Producer: Simon Tillotson

    • 51 min
    Li Shizhen

    Li Shizhen

    Melvyn Bragg and guests discuss the life and ideas of Li Shizhen (1518-1593) whose compendium of natural medicines is celebrated in China as the most complete survey of natural remedies of its time. He trained as a doctor and worked at the Ming court before spending almost 30 years travelling in China, inspecting local plants and animals for their properties, trying them out on himself and then describing his findings in his Compendium of Materia Medica or Bencao Gangmu, in 53 volumes. He's been called the uncrowned king of Chinese naturalists, and became a scientific hero in the 20th century after the revolution.

    With

    Craig Clunas
    Professor Emeritus in the History of Art at the University of Oxford

    Anne Gerritsen
    Professor in History at the University of Warwick

    And

    Roel Sterckx
    Joseph Needham Professor of Chinese History at the University of Cambridge

    Producer: Simon Tillotson

    • 51 min
    Melisende, Queen of Jerusalem

    Melisende, Queen of Jerusalem

    Melvyn Bragg and guests discuss the most powerful woman in the Crusader states in the century after the First Crusade. Melisende (1105-61) was born and raised after the mainly Frankish crusaders had taken Jerusalem from the Fatimids, and her father was King of Jerusalem. She was married to Fulk from Anjou, on the understanding they would rule together, and for 30 years she vied with him and then their son as they struggled to consolidate their Frankish state in the Holy Land.

    The image above is of the coronation of Fulk with Melisende, from Livre d'Eracles, Guillaume de Tyr (1130?-1186)
    Source: Bibliothèque nationale de France

    With

    Natasha Hodgson
    Senior Lecturer in Medieval History and Director of the Centre for the Study of Religion and Conflict at Nottingham Trent University

    Katherine Lewis
    Senior Lecturer in History at the University of Huddersfield

    and

    Danielle Park
    Visiting Lecturer at Royal Holloway, University of London

    Producer: Simon Tillotson

    • 52 min

Customer Reviews

ChrisTravRi ,

Fantastic

A roundtable discussion with some of those respected scholars in a field of historical study, expertly moderated by one of the classiest and most well spoken British radio hosts in the business. Sure, there are some ragged episodes here and there, but on balance the episodes are beautifully handled, largely because Bragg gives a focused structure to the conversations that keeps them from wandering all over the place. In my opinion, too many history podcasts consists of one person simply reading scripts into a microphone. I much prefer the lively conversations featured here as something about the variation in voices and perspectives makes much of the information easier to absorb.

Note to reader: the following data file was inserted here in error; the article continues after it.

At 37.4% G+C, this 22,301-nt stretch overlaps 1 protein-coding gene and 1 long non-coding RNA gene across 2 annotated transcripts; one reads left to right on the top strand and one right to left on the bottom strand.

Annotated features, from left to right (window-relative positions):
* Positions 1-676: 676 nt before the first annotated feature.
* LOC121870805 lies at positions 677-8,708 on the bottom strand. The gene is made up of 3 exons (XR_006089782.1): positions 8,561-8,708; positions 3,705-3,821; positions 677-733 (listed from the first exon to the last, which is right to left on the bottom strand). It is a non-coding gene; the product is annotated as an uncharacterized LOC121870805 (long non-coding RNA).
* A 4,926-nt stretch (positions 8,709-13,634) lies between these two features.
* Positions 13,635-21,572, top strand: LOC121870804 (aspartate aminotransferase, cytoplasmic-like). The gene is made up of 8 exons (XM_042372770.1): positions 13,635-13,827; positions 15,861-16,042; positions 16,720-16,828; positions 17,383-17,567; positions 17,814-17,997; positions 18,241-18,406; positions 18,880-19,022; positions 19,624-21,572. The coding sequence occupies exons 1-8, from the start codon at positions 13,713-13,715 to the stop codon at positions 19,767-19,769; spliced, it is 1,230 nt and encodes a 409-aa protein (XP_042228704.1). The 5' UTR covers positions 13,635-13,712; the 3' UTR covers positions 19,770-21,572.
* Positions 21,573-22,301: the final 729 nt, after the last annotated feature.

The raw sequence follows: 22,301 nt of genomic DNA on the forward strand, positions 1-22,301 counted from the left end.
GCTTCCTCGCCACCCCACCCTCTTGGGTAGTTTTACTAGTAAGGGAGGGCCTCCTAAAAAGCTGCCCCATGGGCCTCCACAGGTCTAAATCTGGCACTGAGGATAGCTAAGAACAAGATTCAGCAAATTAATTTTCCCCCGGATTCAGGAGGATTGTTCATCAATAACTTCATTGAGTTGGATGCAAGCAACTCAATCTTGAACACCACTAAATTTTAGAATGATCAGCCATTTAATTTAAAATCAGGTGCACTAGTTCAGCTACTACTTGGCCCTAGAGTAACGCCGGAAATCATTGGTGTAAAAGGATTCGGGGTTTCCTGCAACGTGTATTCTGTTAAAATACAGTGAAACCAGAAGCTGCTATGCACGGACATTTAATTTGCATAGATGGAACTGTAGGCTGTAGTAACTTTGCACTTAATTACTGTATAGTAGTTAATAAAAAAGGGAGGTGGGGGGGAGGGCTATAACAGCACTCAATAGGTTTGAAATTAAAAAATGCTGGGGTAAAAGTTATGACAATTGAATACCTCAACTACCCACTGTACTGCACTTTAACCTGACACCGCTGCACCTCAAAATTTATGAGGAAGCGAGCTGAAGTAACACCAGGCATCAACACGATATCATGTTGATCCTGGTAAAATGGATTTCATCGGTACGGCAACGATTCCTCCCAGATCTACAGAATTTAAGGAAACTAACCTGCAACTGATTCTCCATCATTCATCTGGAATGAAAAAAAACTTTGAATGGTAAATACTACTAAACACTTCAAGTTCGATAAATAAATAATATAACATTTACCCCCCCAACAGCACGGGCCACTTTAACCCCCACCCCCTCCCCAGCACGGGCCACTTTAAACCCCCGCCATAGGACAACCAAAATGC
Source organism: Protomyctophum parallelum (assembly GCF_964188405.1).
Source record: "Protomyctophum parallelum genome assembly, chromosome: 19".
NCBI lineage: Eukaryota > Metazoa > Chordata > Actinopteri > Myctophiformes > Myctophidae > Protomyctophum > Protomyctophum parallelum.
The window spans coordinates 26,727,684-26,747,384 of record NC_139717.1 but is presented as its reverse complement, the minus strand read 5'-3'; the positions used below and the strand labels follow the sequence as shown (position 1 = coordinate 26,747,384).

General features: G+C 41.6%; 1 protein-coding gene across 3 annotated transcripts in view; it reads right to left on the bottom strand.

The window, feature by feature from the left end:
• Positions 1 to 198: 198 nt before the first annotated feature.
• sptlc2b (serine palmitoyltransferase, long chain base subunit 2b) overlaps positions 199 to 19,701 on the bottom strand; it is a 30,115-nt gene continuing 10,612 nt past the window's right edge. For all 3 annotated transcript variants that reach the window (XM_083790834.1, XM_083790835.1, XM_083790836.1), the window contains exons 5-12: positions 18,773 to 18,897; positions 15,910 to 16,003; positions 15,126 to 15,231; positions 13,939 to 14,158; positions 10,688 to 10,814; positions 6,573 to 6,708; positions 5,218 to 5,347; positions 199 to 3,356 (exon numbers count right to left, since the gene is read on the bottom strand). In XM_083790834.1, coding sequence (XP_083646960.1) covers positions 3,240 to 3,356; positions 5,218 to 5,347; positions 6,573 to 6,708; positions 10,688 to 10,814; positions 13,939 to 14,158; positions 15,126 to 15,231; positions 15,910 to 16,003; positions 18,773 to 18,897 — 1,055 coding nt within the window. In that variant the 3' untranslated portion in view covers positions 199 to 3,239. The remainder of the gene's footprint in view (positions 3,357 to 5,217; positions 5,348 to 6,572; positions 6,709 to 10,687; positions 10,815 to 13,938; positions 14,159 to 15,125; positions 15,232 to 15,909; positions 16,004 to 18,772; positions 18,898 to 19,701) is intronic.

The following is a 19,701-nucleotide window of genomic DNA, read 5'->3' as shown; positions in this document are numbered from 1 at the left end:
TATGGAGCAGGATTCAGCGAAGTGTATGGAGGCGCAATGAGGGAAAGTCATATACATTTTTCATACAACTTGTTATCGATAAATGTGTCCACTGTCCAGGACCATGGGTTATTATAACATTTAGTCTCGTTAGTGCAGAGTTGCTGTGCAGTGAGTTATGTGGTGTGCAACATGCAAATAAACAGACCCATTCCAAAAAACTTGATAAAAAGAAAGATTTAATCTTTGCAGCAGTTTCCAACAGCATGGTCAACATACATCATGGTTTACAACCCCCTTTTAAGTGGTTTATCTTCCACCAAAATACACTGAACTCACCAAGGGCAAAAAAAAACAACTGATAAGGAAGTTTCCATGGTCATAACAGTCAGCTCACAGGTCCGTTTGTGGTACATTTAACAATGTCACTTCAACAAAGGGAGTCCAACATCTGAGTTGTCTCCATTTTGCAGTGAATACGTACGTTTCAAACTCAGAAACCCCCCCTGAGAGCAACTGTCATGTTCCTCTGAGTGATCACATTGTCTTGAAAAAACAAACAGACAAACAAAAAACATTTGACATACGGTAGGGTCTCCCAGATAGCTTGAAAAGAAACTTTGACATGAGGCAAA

B4Uwereborn ,

An absolute classic podcast with the most effective host on radio

Ask yourself, how can a weekly erudite broadcast on an incredibly broad range of topics and a different group of academics each week have a successful 21(+?) year run? On the face of it, it would be impossible. Professors, in particular in the humanities, would either just drone on about their particular tiny corner of the topic or the group discussion would devolve into the pettiest and most unseemly of arguments, the academic argument. And yet, with Melvyn, it becomes the most engaging half hour on radio, precisely because he is both fully engaged in the discussions at the level of the intelligent impartial listener and is willing to elegantly exercise a firm but fair hand to keep a discussion (that could profitably go on for weeks) focused on important themes and delivered in a tight 30 minutes. It becomes that most improbable of things, a group of academics having a discussion worth the time commitment that you actually want to listen to. Amazing. Humanities programs at universities should take note.

JackUSDK ,

Too short

Alas, most subjects are way too large for a 50-minute discussion. Sometimes a subject must be treated so generally that we’re left with no more than a Britannica entry. Sometimes I fancy Melvyn Bragg’s impatience aimed not at a scholar trying to elucidate a complex point but at the clock, which he, as moderator, must enforce. Right now, Melvyn takes about five minutes to introduce and question, while each guest is budgeted about fifteen. We need a ninety-minute program to give each guest at least twenty minutes, plus more time for give-and-take. Some of the best moments of In Our Time is when scholars get a chance to spar with each other. This is the best intelligent talk show on radio. It needs to be bigger!